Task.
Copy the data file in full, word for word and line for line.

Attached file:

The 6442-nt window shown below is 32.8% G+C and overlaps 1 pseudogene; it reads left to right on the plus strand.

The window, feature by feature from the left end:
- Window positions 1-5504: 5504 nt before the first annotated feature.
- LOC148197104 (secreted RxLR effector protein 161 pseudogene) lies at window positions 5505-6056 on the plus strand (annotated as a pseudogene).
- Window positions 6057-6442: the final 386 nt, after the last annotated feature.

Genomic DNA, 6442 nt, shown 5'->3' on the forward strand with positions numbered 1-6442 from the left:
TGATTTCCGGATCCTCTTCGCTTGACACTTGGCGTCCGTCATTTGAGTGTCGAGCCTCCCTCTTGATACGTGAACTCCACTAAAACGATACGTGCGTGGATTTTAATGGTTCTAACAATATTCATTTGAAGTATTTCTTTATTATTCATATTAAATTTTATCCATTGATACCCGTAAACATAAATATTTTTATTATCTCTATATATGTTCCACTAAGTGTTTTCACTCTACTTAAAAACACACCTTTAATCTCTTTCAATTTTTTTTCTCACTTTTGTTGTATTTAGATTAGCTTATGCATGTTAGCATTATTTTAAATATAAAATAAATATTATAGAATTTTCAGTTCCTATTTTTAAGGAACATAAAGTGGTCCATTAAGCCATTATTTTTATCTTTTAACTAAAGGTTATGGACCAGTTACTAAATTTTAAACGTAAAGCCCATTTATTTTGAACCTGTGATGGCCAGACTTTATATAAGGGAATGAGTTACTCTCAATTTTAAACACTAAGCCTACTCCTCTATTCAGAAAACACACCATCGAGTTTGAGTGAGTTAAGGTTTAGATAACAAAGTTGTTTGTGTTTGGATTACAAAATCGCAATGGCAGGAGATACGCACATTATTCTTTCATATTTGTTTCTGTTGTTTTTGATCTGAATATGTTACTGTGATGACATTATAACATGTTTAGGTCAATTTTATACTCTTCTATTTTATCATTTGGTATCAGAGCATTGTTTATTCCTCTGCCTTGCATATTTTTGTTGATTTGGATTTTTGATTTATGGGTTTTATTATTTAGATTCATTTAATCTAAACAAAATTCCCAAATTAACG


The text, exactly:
The 6442-nt window shown below is 32.8% G+C and overlaps 1 pseudogene; it reads left to right on the plus strand.

The window, feature by feature from the left end:
- Window positions 1-5504: 5504 nt before the first annotated feature.
- LOC148197104 (secreted RxLR effector protein 161 pseudogene) lies at window positions 5505-6056 on the plus strand (annotated as a pseudogene).
- Window positions 6057-6442: the final 386 nt, after the last annotated feature.

Genomic DNA, 6442 nt, shown 5'->3' on the forward strand with positions numbered 1-6442 from the left:
TGATTTCCGGATCCTCTTCGCTTGACACTTGGCGTCCGTCATTTGAGTGTCGAGCCTCCCTCTTGATACGTGAACTCCACTAAAACGATACGTGCGTGGATTTTAATGGTTCTAACAATATTCATTTGAAGTATTTCTTTATTATTCATATTAAATTTTATCCATTGATACCCGTAAACATAAATATTTTTATTATCTCTATATATGTTCCACTAAGTGTTTTCACTCTACTTAAAAACACACCTTTAATCTCTTTCAATTTTTTTTCTCACTTTTGTTGTATTTAGATTAGCTTATGCATGTTAGCATTATTTTAAATATAAAATAAATATTATAGAATTTTCAGTTCCTATTTTTAAGGAACATAAAGTGGTCCATTAAGCCATTATTTTTATCTTTTAACTAAAGGTTATGGACCAGTTACTAAATTTTAAACGTAAAGCCCATTTATTTTGAACCTGTGATGGCCAGACTTTATATAAGGGAATGAGTTACTCTCAATTTTAAACACTAAGCCTACTCCTCTATTCAGAAAACACACCATCGAGTTTGAGTGAGTTAAGGTTTAGATAACAAAGTTGTTTGTGTTTGGATTACAAAATCGCAATGGCAGGAGATACGCACATTATTCTTTCATATTTGTTTCTGTTGTTTTTGATCTGAATATGTTACTGTGATGACATTATAACATGTTTAGGTCAATTTTATACTCTTCTATTTTATCATTTGGTATCAGAGCATTGTTTATTCCTCTGCCTTGCATATTTTTGTTGATTTGGATTTTTGATTTATGGGTTTTATTATTTAGATTCATTTAATCTAAACAAAATTCCCAAATTAACG